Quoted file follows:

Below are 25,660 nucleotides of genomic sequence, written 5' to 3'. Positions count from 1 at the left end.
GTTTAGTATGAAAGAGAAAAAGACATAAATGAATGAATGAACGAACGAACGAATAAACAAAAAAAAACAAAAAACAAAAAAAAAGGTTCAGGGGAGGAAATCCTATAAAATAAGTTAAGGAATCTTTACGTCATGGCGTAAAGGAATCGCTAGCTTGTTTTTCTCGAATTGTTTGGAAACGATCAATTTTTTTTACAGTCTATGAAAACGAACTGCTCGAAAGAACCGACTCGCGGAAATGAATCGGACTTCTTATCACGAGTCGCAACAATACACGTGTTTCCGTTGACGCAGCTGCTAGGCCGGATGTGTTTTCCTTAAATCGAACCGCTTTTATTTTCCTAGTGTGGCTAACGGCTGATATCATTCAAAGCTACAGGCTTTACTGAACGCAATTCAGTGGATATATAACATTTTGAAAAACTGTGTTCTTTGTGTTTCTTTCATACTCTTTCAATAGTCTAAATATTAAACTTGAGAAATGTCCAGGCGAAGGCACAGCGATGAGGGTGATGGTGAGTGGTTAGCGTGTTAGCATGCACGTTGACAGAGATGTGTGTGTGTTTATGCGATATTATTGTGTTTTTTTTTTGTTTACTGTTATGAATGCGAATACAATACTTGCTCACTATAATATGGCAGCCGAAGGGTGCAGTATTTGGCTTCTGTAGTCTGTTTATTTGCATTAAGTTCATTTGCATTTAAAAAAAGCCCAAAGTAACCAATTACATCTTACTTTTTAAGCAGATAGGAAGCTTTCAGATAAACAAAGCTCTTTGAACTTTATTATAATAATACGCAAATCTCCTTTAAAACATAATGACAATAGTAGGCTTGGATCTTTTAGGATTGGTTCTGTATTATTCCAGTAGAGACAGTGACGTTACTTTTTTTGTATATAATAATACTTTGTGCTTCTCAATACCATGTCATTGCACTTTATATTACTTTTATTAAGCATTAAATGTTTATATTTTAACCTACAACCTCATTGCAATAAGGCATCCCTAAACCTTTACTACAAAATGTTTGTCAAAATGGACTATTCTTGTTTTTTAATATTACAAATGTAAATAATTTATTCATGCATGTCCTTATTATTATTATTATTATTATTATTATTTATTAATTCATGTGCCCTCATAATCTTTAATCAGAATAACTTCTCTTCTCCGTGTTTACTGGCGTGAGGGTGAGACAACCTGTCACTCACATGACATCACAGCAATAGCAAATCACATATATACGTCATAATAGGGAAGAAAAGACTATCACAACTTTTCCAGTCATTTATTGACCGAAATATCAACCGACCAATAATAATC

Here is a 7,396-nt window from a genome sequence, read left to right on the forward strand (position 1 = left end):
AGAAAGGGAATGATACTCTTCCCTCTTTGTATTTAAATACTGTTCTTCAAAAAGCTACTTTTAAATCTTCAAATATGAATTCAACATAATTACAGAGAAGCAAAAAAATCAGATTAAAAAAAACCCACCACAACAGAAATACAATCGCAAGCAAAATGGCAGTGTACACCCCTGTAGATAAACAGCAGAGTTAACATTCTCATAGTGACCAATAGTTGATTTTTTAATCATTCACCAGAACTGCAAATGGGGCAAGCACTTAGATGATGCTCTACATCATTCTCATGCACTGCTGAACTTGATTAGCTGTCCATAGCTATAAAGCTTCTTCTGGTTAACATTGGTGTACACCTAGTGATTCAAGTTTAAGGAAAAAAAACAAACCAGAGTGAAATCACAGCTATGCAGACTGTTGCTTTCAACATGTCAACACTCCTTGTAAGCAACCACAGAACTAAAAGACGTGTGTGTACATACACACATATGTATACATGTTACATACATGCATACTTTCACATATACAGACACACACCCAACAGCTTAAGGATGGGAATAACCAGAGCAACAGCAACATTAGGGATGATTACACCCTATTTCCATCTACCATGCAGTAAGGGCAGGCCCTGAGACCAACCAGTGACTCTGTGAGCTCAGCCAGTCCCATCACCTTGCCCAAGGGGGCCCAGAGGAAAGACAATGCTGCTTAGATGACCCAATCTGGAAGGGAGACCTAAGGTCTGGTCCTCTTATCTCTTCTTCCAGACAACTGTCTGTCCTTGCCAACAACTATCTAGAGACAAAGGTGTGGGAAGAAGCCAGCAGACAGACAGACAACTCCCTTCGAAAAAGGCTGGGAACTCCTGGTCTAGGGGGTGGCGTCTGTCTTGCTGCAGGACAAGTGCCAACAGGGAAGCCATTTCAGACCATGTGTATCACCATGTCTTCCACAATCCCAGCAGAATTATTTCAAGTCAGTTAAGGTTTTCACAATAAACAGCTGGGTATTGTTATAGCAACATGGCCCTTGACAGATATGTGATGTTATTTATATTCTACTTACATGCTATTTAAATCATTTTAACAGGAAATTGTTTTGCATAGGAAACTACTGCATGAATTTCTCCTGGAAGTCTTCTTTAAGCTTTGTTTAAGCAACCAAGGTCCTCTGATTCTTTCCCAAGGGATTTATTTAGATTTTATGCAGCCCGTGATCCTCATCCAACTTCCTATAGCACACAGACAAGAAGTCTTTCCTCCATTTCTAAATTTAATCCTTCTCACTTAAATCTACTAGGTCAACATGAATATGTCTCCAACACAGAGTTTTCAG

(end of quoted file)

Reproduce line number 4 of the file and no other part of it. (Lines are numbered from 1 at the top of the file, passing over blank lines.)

AGAAAGGGAATGATACTCTTCCCTCTTTGTATTTAAATACTGTTCTTCAAAAAGCTACTTTTAAATCTTCAAATATGAATTCAACATAATTACAGAGAAGCAAAAAAATCAGATTAAAAAAAACCCACCACAACAGAAATACAATCGCAAGCAAAATGGCAGTGTACACCCCTGTAGATAAACAGCAGAGTTAACATTCTCATAGTGACCAATAGTTGATTTTTTAATCATTCACCAGAACTGCAAATGGGGCAAGCACTTAGATGATGCTCTACATCATTCTCATGCACTGCTGAACTTGATTAGCTGTCCATAGCTATAAAGCTTCTTCTGGTTAACATTGGTGTACACCTAGTGATTCAAGTTTAAGGAAAAAAAACAAACCAGAGTGAAATCACAGCTATGCAGACTGTTGCTTTCAACATGTCAACACTCCTTGTAAGCAACCACAGAACTAAAAGACGTGTGTGTACATACACACATATGTATACATGTTACATACATGCATACTTTCACATATACAGACACACACCCAACAGCTTAAGGATGGGAATAACCAGAGCAACAGCAACATTAGGGATGATTACACCCTATTTCCATCTACCATGCAGTAAGGGCAGGCCCTGAGACCAACCAGTGACTCTGTGAGCTCAGCCAGTCCCATCACCTTGCCCAAGGGGGCCCAGAGGAAAGACAATGCTGCTTAGATGACCCAATCTGGAAGGGAGACCTAAGGTCTGGTCCTCTTATCTCTTCTTCCAGACAACTGTCTGTCCTTGCCAACAACTATCTAGAGACAAAGGTGTGGGAAGAAGCCAGCAGACAGACAGACAACTCCCTTCGAAAAAGGCTGGGAACTCCTGGTCTAGGGGGTGGCGTCTGTCTTGCTGCAGGACAAGTGCCAACAGGGAAGCCATTTCAGACCATGTGTATCACCATGTCTTCCACAATCCCAGCAGAATTATTTCAAGTCAGTTAAGGTTTTCACAATAAACAGCTGGGTATTGTTATAGCAACATGGCCCTTGACAGATATGTGATGTTATTTATATTCTACTTACATGCTATTTAAATCATTTTAACAGGAAATTGTTTTGCATAGGAAACTACTGCATGAATTTCTCCTGGAAGTCTTCTTTAAGCTTTGTTTAAGCAACCAAGGTCCTCTGATTCTTTCCCAAGGGATTTATTTAGATTTTATGCAGCCCGTGATCCTCATCCAACTTCCTATAGCACACAGACAAGAAGTCTTTCCTCCATTTCTAAATTTAATCCTTCTCACTTAAATCTACTAGGTCAACATGAATATGTCTCCAACACAGAGTTTTCAG